One last feature of the options parser is the ability to replace some place holders with real values. There is a substitutePlaceholders() method which replaces a line like${ES_TMPDIR}

with the current environment variable.

Checking for applied JVM options in a running instance

First and foremost, those options are written to the logfile on every start up like this

[2019-11-28T12:18:14,447][INFO ][o.e.n.Node               ] [rhincodon] JVM arguments [-Xms1g, -Xmx1g, -XX:+UseConcMarkSweepGC, -XX:CMSInitiatingOccupancyFraction=75, -XX:+UseCMSInitiatingOccupancyOnly, -Des.networkaddress.cache.ttl=60, -Des.networkaddress.cache.negative.ttl=10, -XX:+AlwaysPreTouch, -Xss1m, -Djava.awt.headless=true, -Dfile.encoding=UTF-8, -Djna.nosys=true, -XX:-OmitStackTraceInFastThrow, -Dio.netty.noUnsafe=true, -Dio.netty.noKeySetOptimization=true, -Dio.netty.recycler.maxCapacityPerThread=0, -Dio.netty.allocator.numDirectArenas=0, -Dlog4j.shutdownHookEnabled=false, -Dlog4j2.disable.jmx=true,, -XX:+HeapDumpOnOutOfMemoryError, -XX:HeapDumpPath=data, -XX:ErrorFile=logs/hs_err_pid%p.log, -Xlog:gc*,gc+age=trace,safepoint:file=logs/gc.log:utctime,pid,tags:filecount=32,filesize=64m, -Djava.locale.providers=COMPAT, -Dio.netty.allocator.type=unpooled, -XX:MaxDirectMemorySize=536870912, -Des.path.home=/Users/alr/Downloads/stacks/7.4.1/elasticsearch-7.4.1, -Des.path.conf=/Users/alr/Downloads/stacks/7.4.1/elasticsearch-7.4.1/config, -Des.distribution.flavor=default, -Des.distribution.type=tar, -Des.bundled_jdk=true]

Second, you can also use ps to check the arguments from the command line

$ jps
50138 Jps
49676 Elasticsearch

$ ps wwwp 49676
49676 s000  S+     0:58.62 /Users/alr/.sdkman/candidates/java/current/bin/java -Xms1g -Xmx1g -XX:+UseConcMarkSweepGC -XX:CMSInitiatingOccupancyFraction=75 -XX:+UseCMSInitiatingOccupancyOnly -Des.networkaddress.cache.ttl=60 -Des.networkaddress.cache.negative.ttl=10 -XX:+AlwaysPreTouch -Xss1m -Djava.awt.headless=true -Dfile.encoding=UTF-8 -Djna.nosys=true -XX:-OmitStackTraceInFastThrow -Dio.netty.noUnsafe=true -Dio.netty.noKeySetOptimization=true -Dio.netty.recycler.maxCapacityPerThread=0 -Dio.netty.allocator.numDirectArenas=0 -Dlog4j.shutdownHookEnabled=false -Dlog4j2.disable.jmx=true -XX:+HeapDumpOnOutOfMemoryError -XX:HeapDumpPath=data -XX:ErrorFile=logs/hs_err_pid%p.log -Xlog:gc*,gc+age=trace,safepoint:file=logs/gc.log:utctime,pid,tags:filecount=32,filesize=64m -Djava.locale.providers=COMPAT -Dio.netty.allocator.type=unpooled -XX:MaxDirectMemorySize=536870912 -Des.path.home=/Users/alr/Downloads/stacks/7.4.2/elasticsearch-7.4.2 -Des.path.conf=/Users/alr/Downloads/stacks/7.4.2/elasticsearch-7.4.2/config -Des.distribution.flavor=default -Des.distribution.type=tar -Des.bundled_jdk=true -cp /Users/alr/Downloads/stacks/7.4.2/elasticsearch-7.4.2/lib/* org.elasticsearch.bootstrap.Elasticsearch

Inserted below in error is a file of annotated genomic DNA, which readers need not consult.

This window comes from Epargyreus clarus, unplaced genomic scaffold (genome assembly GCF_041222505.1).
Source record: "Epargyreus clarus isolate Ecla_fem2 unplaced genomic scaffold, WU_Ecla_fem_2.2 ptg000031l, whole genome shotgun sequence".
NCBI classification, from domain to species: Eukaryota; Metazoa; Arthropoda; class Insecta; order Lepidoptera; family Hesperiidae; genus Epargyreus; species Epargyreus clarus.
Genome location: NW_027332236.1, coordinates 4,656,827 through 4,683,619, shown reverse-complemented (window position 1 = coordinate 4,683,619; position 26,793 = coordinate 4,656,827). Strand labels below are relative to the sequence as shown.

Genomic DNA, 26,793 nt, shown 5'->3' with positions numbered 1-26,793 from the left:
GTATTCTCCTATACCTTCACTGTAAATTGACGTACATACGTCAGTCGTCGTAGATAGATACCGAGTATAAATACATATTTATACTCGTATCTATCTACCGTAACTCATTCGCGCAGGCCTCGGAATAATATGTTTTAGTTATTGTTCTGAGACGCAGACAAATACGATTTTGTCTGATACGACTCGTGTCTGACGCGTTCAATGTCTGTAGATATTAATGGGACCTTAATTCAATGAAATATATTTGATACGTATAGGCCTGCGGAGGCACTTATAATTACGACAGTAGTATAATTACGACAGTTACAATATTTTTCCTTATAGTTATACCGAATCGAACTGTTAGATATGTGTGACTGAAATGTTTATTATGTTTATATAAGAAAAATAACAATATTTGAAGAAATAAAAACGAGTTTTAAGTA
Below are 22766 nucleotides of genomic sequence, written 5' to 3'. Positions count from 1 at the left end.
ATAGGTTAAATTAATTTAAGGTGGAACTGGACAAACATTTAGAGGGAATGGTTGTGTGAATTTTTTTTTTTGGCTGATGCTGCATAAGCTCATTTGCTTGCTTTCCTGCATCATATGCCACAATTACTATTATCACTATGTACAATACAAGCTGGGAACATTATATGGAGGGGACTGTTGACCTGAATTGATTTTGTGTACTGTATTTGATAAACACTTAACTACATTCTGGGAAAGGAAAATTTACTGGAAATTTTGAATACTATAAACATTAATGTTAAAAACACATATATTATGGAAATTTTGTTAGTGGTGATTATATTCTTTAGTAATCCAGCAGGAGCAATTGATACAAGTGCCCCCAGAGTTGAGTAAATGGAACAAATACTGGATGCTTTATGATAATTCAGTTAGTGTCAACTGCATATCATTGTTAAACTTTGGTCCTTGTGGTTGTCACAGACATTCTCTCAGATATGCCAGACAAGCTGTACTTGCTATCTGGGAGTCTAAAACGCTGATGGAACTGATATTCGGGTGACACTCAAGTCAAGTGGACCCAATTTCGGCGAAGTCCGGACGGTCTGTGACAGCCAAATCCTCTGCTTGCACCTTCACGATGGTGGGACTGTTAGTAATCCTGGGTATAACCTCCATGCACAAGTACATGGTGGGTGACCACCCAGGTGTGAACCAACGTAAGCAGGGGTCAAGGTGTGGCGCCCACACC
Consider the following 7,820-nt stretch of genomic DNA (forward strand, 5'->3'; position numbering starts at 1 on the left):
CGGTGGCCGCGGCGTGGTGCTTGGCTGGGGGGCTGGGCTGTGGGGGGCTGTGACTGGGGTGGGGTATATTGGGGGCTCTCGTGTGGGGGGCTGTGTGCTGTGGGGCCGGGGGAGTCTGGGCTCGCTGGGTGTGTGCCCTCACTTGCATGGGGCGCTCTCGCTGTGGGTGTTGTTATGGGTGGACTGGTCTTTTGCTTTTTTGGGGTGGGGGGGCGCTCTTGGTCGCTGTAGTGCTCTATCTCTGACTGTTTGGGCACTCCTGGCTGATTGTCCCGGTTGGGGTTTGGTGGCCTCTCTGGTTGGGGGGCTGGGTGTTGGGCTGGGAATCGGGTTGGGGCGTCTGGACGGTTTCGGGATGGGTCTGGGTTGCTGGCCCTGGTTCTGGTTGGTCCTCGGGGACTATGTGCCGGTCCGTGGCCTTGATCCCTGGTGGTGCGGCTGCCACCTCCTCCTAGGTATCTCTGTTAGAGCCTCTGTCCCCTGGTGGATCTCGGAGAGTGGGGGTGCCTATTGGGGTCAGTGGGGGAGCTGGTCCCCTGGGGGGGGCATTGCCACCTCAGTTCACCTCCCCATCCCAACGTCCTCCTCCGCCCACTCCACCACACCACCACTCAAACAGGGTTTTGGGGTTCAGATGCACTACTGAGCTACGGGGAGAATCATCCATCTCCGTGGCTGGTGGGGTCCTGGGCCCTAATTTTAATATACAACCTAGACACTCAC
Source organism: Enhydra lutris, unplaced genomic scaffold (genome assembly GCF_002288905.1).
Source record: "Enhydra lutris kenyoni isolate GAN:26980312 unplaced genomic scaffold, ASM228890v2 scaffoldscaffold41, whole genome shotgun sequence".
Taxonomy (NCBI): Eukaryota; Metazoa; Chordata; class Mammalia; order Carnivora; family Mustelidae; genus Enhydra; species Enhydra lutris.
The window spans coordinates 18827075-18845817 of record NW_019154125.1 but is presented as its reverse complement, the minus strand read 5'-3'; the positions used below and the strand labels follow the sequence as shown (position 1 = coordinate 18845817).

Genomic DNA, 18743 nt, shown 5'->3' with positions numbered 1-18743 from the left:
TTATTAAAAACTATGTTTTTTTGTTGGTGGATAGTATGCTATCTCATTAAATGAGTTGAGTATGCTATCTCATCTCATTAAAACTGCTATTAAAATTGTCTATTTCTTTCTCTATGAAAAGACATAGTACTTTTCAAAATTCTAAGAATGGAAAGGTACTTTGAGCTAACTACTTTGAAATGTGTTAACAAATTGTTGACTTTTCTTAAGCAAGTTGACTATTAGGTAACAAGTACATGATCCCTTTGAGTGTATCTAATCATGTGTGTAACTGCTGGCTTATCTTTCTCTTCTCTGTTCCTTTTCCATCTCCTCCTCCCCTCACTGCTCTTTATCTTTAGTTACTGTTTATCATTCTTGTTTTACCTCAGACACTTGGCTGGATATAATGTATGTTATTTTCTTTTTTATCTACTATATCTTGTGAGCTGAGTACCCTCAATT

However, you can also use the node stats API

GET _nodes/jvm?human

will return the static JVM configuration that also contains a field input_arguments looking like this

"input_arguments": [

Note, that this startup did not set any custom options in the jvm.options file, these are indeed all the options set by Elasticsearch when starting up.

It's a wrap!

There is not much more to learn about parsing JVM options: a small dedicated process being able to parse different options for different JDK versions, whose output is used when the Elasticsearch process is started. You also learned how to check if your custom JVM options are applied properly.

See you next time!